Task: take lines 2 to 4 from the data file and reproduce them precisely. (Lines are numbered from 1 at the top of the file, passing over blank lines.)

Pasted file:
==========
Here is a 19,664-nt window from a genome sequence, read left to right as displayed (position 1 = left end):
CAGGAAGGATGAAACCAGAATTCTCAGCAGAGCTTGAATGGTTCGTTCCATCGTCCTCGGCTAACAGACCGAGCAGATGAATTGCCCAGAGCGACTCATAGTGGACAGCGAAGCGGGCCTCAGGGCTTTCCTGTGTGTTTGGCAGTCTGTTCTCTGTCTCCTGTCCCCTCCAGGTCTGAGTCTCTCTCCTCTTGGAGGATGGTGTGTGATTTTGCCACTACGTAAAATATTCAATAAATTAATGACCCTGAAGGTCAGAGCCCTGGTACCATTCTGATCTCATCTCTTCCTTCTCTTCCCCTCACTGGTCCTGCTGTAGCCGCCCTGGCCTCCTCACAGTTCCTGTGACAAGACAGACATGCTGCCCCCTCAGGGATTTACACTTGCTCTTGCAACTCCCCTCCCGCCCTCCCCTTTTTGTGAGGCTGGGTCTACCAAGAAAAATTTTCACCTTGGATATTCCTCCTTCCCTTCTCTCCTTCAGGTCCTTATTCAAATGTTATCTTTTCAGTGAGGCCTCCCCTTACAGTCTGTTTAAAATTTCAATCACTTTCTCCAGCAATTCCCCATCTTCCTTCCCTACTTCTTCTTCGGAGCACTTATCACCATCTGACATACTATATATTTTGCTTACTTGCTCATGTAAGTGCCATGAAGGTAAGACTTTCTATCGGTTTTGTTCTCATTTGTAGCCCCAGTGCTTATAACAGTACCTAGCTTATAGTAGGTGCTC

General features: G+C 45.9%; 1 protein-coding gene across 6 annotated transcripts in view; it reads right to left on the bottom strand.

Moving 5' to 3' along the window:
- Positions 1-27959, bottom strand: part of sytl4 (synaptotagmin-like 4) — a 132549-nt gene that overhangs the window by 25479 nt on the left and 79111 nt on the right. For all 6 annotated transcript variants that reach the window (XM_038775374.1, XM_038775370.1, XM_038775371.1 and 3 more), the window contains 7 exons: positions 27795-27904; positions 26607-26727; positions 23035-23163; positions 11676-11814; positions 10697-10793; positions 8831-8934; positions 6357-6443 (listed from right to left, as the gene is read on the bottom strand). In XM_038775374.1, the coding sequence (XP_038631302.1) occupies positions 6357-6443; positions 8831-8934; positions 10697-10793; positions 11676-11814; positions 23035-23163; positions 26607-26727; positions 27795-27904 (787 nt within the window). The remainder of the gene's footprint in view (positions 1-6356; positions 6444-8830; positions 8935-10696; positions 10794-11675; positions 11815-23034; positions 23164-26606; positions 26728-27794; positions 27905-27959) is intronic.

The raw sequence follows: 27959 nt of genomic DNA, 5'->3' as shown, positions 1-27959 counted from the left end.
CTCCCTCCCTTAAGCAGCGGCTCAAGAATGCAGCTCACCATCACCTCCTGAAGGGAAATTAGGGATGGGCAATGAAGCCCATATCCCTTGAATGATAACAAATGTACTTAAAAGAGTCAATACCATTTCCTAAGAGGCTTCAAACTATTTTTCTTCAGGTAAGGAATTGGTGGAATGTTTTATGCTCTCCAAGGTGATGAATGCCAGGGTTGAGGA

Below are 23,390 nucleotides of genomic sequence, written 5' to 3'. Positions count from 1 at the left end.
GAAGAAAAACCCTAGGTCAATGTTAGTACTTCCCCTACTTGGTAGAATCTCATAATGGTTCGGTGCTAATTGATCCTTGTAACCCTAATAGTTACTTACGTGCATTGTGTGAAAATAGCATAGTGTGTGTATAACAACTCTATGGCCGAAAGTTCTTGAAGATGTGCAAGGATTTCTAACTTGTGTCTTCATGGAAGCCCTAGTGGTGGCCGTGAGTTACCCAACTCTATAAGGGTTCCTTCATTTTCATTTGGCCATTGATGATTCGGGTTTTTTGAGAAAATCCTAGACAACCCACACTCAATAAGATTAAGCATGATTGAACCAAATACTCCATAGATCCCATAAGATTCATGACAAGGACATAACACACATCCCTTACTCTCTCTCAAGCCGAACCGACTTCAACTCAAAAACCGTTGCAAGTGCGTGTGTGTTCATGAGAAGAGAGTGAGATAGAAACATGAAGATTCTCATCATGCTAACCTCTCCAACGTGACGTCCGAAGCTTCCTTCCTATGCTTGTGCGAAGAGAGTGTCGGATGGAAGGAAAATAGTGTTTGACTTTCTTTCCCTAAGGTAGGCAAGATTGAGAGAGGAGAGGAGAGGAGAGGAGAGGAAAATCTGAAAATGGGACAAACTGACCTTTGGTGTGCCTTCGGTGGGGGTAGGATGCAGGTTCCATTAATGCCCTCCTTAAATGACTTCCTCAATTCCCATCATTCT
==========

CAGGAAGGATGAAACCAGAATTCTCAGCAGAGCTTGAATGGTTCGTTCCATCGTCCTCGGCTAACAGACCGAGCAGATGAATTGCCCAGAGCGACTCATAGTGGACAGCGAAGCGGGCCTCAGGGCTTTCCTGTGTGTTTGGCAGTCTGTTCTCTGTCTCCTGTCCCCTCCAGGTCTGAGTCTCTCTCCTCTTGGAGGATGGTGTGTGATTTTGCCACTACGTAAAATATTCAATAAATTAATGACCCTGAAGGTCAGAGCCCTGGTACCATTCTGATCTCATCTCTTCCTTCTCTTCCCCTCACTGGTCCTGCTGTAGCCGCCCTGGCCTCCTCACAGTTCCTGTGACAAGACAGACATGCTGCCCCCTCAGGGATTTACACTTGCTCTTGCAACTCCCCTCCCGCCCTCCCCTTTTTGTGAGGCTGGGTCTACCAAGAAAAATTTTCACCTTGGATATTCCTCCTTCCCTTCTCTCCTTCAGGTCCTTATTCAAATGTTATCTTTTCAGTGAGGCCTCCCCTTACAGTCTGTTTAAAATTTCAATCACTTTCTCCAGCAATTCCCCATCTTCCTTCCCTACTTCTTCTTCGGAGCACTTATCACCATCTGACATACTATATATTTTGCTTACTTGCTCATGTAAGTGCCATGAAGGTAAGACTTTCTATCGGTTTTGTTCTCATTTGTAGCCCCAGTGCTTATAACAGTACCTAGCTTATAGTAGGTGCTC

General features: G+C 45.9%; 1 protein-coding gene across 6 annotated transcripts in view; it reads right to left on the bottom strand.

Moving 5' to 3' along the window: